On November 30th, CASP announced that DeepMind’s AlphaFold 2 had reached a 92.4% accuracy for predicting protein shape from amino acid sequences, essentially solving the 50-year old protein folding problem.
This is a major scientific breakthrough, not only for DeepMind or Google (parent company of DeepMind) but for humanity as a whole. Moreover, this breakthrough is a great example of how artificial intelligence can be used to solve some of the most complex issues in the world today.
So what exactly is the protein-folding problem?
Proteins are composed of a set of 20 amino acids that are strung together in a sequence. This sequence of amino acids can then fold in unique ways to form a three-dimensional atomic structure which determines the function of the protein. There is a high degree of freedom in how the protein can be folded and this process takes place in our body over the course of just a few seconds.
In 1969, molecular biologist Cyrus Levinthal used the Levinthal paradox thought experiment to estimate that there are roughly 10^300 different combinations of protein folds. Compare this to the Shannon number which estimates that there are roughly 10^120 different combinations of games that can be played in chess.
In 1972, Chemistry Nobel Prize winner Christian Anfinsen projected that just by knowing the sequence of amino acids, we can predict what the final structure of the protein will be. And from there, the search for the solution to the protein folding problem began.
The AlphaFold 2.0
In 1994, the CASP, or the Critical Assessment of Structure Prediction, competition was created to promote and encourage additional research into this field. In the 2018 competition, DeepMind’s AlphaFold 1.0 predicted protein structure just from knowing the amino acid sequence with an accuracy rate of over 70%. While this was the highest to date, the problem was still not completely solved.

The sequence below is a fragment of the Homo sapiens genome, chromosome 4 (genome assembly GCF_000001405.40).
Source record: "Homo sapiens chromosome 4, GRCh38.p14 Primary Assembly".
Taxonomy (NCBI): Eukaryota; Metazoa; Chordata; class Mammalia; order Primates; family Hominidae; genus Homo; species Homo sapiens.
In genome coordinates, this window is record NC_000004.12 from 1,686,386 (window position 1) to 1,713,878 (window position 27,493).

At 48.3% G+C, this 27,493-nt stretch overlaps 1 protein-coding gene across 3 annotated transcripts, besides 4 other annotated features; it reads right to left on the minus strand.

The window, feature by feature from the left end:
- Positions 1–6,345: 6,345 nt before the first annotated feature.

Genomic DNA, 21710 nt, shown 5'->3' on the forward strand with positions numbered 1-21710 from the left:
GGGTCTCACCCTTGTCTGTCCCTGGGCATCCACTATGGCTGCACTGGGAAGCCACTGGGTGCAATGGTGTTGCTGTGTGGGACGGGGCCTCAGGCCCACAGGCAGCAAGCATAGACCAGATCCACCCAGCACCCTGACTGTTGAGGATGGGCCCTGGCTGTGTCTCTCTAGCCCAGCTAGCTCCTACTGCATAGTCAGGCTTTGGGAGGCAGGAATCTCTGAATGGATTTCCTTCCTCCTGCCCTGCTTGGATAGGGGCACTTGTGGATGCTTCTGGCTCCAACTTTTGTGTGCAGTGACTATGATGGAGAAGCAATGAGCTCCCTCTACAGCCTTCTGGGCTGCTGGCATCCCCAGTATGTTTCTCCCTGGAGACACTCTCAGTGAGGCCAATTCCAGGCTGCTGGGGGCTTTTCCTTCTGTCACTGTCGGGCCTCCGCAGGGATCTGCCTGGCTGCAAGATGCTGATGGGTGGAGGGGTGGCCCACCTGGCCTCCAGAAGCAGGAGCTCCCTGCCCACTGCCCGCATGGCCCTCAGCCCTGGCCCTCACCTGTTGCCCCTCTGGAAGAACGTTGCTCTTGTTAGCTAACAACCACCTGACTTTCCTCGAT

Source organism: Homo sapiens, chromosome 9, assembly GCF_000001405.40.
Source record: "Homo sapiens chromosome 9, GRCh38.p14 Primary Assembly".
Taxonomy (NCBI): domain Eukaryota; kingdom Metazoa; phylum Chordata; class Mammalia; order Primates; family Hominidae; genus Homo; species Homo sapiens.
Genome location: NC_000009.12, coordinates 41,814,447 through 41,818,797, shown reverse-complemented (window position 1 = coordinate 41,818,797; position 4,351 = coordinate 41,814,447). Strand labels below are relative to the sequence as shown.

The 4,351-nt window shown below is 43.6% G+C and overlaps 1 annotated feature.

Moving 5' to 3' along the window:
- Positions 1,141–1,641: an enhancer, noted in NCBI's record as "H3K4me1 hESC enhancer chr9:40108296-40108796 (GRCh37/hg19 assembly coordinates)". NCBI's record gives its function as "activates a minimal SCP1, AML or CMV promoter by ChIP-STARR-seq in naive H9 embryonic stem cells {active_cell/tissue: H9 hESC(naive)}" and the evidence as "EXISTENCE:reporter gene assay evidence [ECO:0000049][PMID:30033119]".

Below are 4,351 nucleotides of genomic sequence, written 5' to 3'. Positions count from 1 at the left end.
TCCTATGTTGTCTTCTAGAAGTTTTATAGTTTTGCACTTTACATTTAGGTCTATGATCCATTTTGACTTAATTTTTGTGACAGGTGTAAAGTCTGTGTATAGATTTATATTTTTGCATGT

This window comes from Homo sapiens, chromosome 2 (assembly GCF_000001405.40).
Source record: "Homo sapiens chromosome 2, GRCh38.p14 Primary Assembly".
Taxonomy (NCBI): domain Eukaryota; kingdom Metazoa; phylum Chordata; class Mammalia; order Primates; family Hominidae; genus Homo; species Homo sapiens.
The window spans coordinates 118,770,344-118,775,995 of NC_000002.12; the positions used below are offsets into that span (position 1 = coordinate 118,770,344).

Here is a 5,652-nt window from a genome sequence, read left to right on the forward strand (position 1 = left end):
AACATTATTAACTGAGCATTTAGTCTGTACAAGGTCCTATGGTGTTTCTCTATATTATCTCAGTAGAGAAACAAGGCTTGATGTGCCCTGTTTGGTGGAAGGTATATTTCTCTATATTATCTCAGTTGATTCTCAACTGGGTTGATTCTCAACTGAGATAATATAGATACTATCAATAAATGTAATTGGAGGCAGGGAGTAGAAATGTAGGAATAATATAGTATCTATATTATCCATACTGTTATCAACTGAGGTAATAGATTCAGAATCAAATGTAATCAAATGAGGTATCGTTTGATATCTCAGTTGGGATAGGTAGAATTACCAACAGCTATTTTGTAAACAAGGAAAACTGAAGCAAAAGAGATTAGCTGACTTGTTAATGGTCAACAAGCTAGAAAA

This year the story was different. By replacing CNNs with attention mechanisms, known as transformers, the AlphaFold 2 was able to reach an accuracy of over 92%, above the 90% threshold it takes to be considered a solution to the problem. It is important to note that AlphaFold 2 has already been used to predict the protein in the COVID-19 virus.
This is perhaps one of the most important breakthroughs in structural biology and artificial intelligence in the last 20 years. While there aren’t any direct implications of this in the market yet, investors should be paying attention.
Because of AlphaFold 2, researchers can now delve deeper into many of the unanswered questions in science today. Novel proteins can be modeled in order to facilitate the growth of more environmentally friendly and renewable products. The timeline for creating drugs and vaccines can be accelerated faster than ever before. Diagnosis of diseases such as cancer can be advanced further. Universal flu shots that protect us from multiple viruses at once have now become a possibility and new protein structures can be used to simplify or better understand energy storage and artificial carbon sequestration. AlphaFold might even play a crucial role in discovering the treatments for many of the unsolved medical problems in our world. The possibilities are really endless.
Most use cases, however, suggest more innovation in the biotechnology, healthcare, and renewable energy space moving forward. While valuations are currently high in all of these areas due to the COVID-19 pandemic and the electric vehicle gold rush, AlphaFold might just have created room for these companies to go even higher. Whether we feel the effects right away or not, AlphaFold remains a massive source of optimism for the future and will continue to impact our lives and the markets for many years to come.
To learn more about DeepMind and AlphaFold 2, click here.